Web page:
AI confirms the obvious: The pandemic bummed people out

Scientists used machine learning to make a mood ring for the internet, and it showed us how sad the world was at the start of the pandemic.
woman in sad mood behind glass with water droplets
The beginning of the pandemic made people at least four times sadder than a typical Monday. Jeremy Bishop / Unsplash

Mood is a unique way for researchers to try to measure the impact of natural or unnatural disasters on people. However, it’s simply impractical to ask every single person in the world how they’re feeling in the aftermath of a sweeping event. 

But scientists from the Massachusetts Institute of Technology, the Chinese Academy of Sciences, and the Max Planck Institute for Human Development found a workaround. They used machine learning techniques to scan social media for sentiment shifts following the first wave of COVID-19 in 100 different countries and get real-time reads on how happy or sad the events related to the pandemic made people across the world. Think of the process as an AI-powered mood ring, but for millions of people. Their findings were published last week in the journal Nature Human Behavior

Unsurprisingly, the researchers found that the onset of the pandemic precipitated a dramatic drop in happiness. To put that plunge into perspective, consider that on a normal week, people tend to feel the most happy on the weekend and least happy on Mondays. The drop in happiness at the start of the pandemic around March 2020 was four to five times greater than the average dip in happiness from a normal weekend to Monday. The overall change in mood due to the pandemic is greater than the mood shift previously observed in response to a natural disaster like a hurricane, or a sharp rise in temperatures. The countries that saw the biggest drops in mood were Australia, Spain, the United Kingdom, and Colombia, whereas Bahrain, Botswana, Greece, Oman, and Tunisia appeared to be the least affected by the pandemic, according to the researchers’ social media observations.

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How did machines learn to rate posts by mood?

For this study, the team used social media data from Twitter and Weibo collected by the Harvard Center for Geographic Analysis Geotweet Archive and the MIT Sustainable Urbanization Lab. In total, their dataset contained 654 million geotagged posts from 10.56 million individuals during the first five months of 2020. 

To teach a machine to measure mood, the researchers started by creating a sentiment index, much like a face pain scale at the doctor’s office. This sentiment index goes from 0 (very unhappy) to 100 (very happy). Every single post the team gathered from Twitter and Weibo was judged on this index. Then, researchers can aggregate the post-specific emotions into a sentiment profile for an individual, a neighborhood, a city, or a country.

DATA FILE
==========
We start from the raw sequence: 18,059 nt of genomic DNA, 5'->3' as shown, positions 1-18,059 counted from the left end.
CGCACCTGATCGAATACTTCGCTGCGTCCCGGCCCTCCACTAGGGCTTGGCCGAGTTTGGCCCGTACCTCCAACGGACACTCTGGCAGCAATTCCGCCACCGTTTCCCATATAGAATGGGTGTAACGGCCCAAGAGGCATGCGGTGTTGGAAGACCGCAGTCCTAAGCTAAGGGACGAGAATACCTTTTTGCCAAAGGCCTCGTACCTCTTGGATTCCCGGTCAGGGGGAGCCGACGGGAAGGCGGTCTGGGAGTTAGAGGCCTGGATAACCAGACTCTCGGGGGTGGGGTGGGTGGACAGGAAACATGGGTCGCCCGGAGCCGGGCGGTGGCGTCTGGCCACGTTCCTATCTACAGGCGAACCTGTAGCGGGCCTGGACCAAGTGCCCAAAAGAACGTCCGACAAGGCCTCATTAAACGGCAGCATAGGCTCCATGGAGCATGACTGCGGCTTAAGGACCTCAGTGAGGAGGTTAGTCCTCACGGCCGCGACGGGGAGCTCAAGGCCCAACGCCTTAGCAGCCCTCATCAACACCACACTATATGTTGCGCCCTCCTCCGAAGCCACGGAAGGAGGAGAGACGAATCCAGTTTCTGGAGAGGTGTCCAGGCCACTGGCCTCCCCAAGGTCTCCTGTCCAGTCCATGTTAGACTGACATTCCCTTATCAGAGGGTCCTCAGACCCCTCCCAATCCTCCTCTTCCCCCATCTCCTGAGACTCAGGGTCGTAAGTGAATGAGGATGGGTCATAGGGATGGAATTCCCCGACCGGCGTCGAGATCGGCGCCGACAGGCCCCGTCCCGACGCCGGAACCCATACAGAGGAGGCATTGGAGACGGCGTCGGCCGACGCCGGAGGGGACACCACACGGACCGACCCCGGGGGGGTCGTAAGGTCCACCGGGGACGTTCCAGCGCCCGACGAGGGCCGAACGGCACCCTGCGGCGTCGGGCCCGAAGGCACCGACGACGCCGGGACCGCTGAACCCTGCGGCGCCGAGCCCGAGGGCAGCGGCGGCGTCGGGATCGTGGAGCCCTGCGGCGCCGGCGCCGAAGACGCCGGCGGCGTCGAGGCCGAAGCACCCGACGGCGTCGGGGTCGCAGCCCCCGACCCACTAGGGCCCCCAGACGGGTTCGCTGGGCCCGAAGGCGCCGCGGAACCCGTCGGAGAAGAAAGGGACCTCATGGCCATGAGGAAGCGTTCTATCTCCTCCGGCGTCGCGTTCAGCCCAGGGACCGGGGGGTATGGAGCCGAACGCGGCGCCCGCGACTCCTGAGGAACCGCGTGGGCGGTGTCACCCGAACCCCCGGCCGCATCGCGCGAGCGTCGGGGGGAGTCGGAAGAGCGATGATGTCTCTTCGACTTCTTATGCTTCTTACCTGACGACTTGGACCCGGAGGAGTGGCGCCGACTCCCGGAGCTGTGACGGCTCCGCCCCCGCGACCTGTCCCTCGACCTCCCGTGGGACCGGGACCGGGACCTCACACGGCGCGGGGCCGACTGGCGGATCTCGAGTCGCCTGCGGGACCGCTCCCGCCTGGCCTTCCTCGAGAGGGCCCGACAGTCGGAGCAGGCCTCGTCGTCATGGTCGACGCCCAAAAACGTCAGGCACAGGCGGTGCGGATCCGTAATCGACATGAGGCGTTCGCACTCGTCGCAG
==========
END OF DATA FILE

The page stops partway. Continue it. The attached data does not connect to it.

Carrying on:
Unlike with the face pain scale, individuals don’t rate their own posts or answer surveys on how happy they feel. Instead, researchers used a machine learning method to assign each post a topic and a sentiment rating. 

The machine learning method in question is a natural language processing technique called BERT, or Bidirectional Encoder Representations from Transformers, which classifies the posts by topic and sentiment. (BERT was developed by engineers at Google.)

[Related: Artificial intelligence is everywhere now. This report shows how we got here.]

“We wanted to do this global study to compare different countries because they were hit by the pandemic at different times, and they have different cultures, different political systems, and different healthcare systems,” says Siqi Zheng, a professor at MIT. All of these factors could play into how people’s mood were influenced by the pandemic. 

Because they wanted to do a multi-language analysis, they couldn’t use their previous dictionary-based approach, which they used in a 2019 study to quantify the emotional toll of air pollution in China. The dictionary approach assumes that words have connotations associated with a particular emotion. It draws from tools like LIWC (the Linguistic Inquiry and Word Count software) and emoji dictionaries. The downside to this approach is that researchers need to compile extensive lists of words, and they need to make a different list for every language they want to look at. 

The advantage of using machine learning is that it’s not language-specific. Before applying this technique to the entire sample, researchers trained it on a small sample of posts and had human researchers check its work by having it predict sentiments on random posts and comparing its accuracy rates against the dictionary model. 

This paper on COVID-19-related social media responses is just one outcome from a long-term project Zheng’s lab has been working on called “Global Sentiment,” which aims to use natural language processing techniques to extract information on subjective well-being from social media posts. Her lab is using this social media mood analysis to examine the responses to a variety of events including wildfires, environmental hazards, natural disasters and new policies. 

“It’s a way to provide a unique angle, a different dimension for quantifying the impact of shocks,” she says. Zheng and her colleagues have put more detailed descriptions of the codes and methods used in their studies on the Global Sentiment website